The hydrophilic properties of this technology allow textiles to wick away moisture from the inside enabling rapid evaporation of moisture, which stimulates a cooling effect, and creates fabrics that dry noticeably faster. The hydrophobic properties on the outside of the technology protect against bodily fluids and staining as well as resist perspiration from being transported to the outside of the garment. Garments remain breathable, and the wearer remains cool, dry and comfortable.

Thursday, May 20, 2010

Wednesday, March 17, 2010

[ Technical Textiles - Will Knitting Replace Weaving.]




16 February 2010, Shanghai – ‘If you want to know your future, invent it!’

This is the upbeat message which leading Seamless machine manufacturer Santoni will convey via a brand new range of exciting garment developments in Seamlesswear at the forthcoming SpinExpo which is being held in Shanghai from 9-11 March 2010. Fibres, yarns, knitwear, knitted fabrics, creative textile machinery trend developments will all be on show.

“Focus on New Age Seamless Knitted outerwear: this is the challenge of Santoni, member of the world renowned Lonati Group of Italy, the world’s number one supplier of socks and hosiery knitting machines” the company says.

The Brescia based Lonati Group commenced its hosiery knitting machinery business in the 1940s, later acquired Santoni and turned it into a pioneer and champion in seamless knitting technology. Today, Santoni has customers in 72 countries and claims to have a 97% share of the global circular seamless business.

With the group’s strength and reputation, Research & Development is considered more essential than ever and that a forward looking textile machine building group should be very solid to sustain the continued and onerous necessity of R&D to remain in the avant-garde and lead the way worldwide in this particular field.

A few years ago Santoni took the strategic decision to take seamless wear into all areas of the clothing industry, instead of focussing solely on underwear. It was to now intensify its R&D efforts on outerwear with a focus on the following areas:

Knitwear - with an eye on the finest gauges where circular knitting offers unique advantages of productivity and quality.

Streetwear - from day to night.

Sportswear, swimwear and even intelligent textiles.

Baby and children’s wear.

The first results came in June 2008 when the company shocked the knitting world by launching a compact double needle bar raschel machine for seamless garments with piezo jacquard selection. Important factors were the ability of the warp knitting machines to produce non-run fabrics and also to produce garments with integrally knitted long sleeves at warp knit production rates.

The company’s Santoni Fashion Technology Department is now cooperating with a well-known Italian studio of stylists led by Giovanni Cavagna and the company will present a collection of garments which will illustrate the four main families of Santoni’s new machines at their booth at SpinExpo. Santoni Fashion Technology Department also manages an important school for training technicians both mechanically, electronically and in textile technology.

Knitwear. On show will be a range of knitwear made on the latest Santoni seamless circular machine models illustrating a complete range of ribs and mini-jacquards which the company explains are ideal for fine gauge knitwear of highest quality. Productivity and versatility will also be demonstrated and samples will be shown in natural and synthetic fibres in elastane and non elastane fabrics.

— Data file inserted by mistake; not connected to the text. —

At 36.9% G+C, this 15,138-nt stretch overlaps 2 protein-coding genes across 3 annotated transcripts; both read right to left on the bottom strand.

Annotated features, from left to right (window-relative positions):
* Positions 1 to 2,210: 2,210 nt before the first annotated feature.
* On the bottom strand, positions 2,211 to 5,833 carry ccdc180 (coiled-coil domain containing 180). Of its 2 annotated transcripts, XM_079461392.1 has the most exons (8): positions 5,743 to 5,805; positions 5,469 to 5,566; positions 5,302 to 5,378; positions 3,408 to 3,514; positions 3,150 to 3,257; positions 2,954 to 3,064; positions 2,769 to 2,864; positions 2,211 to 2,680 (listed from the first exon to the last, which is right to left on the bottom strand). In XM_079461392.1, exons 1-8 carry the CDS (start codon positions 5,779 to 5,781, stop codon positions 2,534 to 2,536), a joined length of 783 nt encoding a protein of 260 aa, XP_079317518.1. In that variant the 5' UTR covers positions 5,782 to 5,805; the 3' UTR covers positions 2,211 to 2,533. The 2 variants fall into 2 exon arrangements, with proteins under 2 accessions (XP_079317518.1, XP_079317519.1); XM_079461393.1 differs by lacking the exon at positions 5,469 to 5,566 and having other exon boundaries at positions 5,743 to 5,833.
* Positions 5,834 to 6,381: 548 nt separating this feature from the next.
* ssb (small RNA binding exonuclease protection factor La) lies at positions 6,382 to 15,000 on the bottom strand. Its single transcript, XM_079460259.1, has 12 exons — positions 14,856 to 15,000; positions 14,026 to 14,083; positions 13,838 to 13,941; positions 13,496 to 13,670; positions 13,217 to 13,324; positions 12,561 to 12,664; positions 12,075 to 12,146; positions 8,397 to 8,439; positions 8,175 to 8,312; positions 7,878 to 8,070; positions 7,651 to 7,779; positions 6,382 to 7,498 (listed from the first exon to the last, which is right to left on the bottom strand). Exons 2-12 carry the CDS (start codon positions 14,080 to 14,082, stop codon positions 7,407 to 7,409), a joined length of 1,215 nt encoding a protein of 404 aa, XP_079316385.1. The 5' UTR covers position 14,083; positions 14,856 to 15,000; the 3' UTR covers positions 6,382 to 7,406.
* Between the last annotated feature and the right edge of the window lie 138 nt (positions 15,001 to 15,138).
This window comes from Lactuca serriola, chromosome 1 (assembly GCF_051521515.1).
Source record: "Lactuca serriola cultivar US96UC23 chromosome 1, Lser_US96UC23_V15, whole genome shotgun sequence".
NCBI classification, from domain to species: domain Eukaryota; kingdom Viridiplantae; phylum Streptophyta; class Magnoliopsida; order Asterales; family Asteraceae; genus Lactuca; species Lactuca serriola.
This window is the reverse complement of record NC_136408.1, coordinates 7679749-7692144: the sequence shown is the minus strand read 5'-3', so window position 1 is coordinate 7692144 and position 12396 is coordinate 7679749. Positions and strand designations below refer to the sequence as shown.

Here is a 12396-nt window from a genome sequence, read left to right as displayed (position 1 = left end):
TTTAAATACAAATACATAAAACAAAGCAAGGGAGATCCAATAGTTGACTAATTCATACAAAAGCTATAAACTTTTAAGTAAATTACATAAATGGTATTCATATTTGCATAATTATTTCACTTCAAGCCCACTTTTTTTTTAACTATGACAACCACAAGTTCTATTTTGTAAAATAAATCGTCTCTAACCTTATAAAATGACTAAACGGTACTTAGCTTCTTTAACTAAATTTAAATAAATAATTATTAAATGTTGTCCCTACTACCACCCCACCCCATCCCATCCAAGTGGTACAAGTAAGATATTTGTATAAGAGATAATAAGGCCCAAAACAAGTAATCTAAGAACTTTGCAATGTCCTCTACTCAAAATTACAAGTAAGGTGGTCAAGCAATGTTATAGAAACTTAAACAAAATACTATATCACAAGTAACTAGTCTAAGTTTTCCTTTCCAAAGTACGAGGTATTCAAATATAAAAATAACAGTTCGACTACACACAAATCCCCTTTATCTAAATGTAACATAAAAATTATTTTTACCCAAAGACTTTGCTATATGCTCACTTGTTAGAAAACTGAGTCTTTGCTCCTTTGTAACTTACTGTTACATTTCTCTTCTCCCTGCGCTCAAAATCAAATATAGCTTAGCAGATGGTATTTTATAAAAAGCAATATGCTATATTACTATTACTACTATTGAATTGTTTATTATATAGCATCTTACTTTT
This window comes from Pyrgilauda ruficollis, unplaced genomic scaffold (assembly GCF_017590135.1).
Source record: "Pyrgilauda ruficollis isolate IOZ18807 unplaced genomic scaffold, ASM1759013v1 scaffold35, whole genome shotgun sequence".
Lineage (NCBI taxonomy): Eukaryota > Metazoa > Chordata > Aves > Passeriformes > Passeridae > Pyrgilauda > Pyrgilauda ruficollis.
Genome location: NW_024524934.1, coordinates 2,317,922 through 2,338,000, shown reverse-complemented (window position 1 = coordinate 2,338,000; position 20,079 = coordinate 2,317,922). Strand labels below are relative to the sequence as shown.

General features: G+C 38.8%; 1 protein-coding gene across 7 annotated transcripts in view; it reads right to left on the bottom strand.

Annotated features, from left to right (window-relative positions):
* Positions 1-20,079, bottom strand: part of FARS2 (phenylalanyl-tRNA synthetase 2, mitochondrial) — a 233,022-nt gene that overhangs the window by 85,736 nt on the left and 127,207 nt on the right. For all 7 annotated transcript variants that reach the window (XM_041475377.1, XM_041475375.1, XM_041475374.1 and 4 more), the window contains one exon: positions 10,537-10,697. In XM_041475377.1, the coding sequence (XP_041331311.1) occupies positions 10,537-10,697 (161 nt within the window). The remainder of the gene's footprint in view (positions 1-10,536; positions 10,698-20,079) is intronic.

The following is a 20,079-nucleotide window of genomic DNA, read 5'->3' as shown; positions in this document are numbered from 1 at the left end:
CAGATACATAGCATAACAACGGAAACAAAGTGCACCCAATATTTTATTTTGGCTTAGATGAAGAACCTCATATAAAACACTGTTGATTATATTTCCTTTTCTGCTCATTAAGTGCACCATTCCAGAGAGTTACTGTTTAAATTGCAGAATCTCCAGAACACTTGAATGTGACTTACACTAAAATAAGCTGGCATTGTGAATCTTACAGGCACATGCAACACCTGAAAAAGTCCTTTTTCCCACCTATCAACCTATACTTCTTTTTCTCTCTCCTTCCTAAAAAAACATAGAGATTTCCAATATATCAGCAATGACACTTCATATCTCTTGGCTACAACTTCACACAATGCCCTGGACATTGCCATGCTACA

Outerwear in seamless warp knit, in mono-colours and prints. Santoni will also show a range of garments made from non-run fabrics which are naturally breathable and offer an important response to the new trend challenge of innovative clothing with an emphasis well-being.

Evening Lingerie in seamless circular, a range of new sensuous chic nightwear and high class lingerie, accessible, comfortable and easy-to-wear emphasizing the return of femininity in night and bed wear.

Circular garment length knitwear in open panel - cut and sew makeup; extremely high production; versatility in fabrics especially in the finer gauges.

Visit Santoni at Booth IG – 03

15th SpinExpo, Shanghai, Spring-Summer 2011, Pudong Expo Centre, 9-11 March 2010.

Sunday, February 28, 2010

HAPPY
Holi.


Cheaper and better microfibre felts for dust separation.


Good News.


A Brazilian company claims its nonwoven made from a fluoropolymer film that is split into fibrils and then entangled makes an improved filter felt.

[ Technical Textiles - in MSc Advanced Materials.]

If you have a good first degree in science or technology and wish to continue your studies into M.Sc. level, you may want to consider studying M.Sc. in Advanced Materials at University of Bolton. This one year full-time or two years part-time course enables you to specialize in any of the following five areas:


1. Technical Textiles.

2. Medical Textiles.

3. Fire Retardant Textiles.

4. Intelligent Materials.

5. Smart Microsystems.


You can join the course from 1st February 2010 or 1st October 2010. To secure a place apply early. For further information visit http://www.bolton.ac.uk/CMRI/| or get in touch with Mrs Donna Zarei, the Course Administrator at D.Zarei@bolton.ac.uk|, Tel. ++44 (0)1204 903101 or Dr Mohsen Miraftab, the Course Leader at m.miraftab@bolton.ac.uk| Tel. ++44(0)1204 903663.
For overseas admission, please contact the International Office at intadmissions@bolton.ac.uk| or call ++44 (1204) 903110 for full details.


Scholarship Opportunity: Students who achieve outstanding results in their M.Sc. at IMRI and wish to continue their studies into PhD could qualify for a year's scholarship covering fees in their third year of the PhD programme.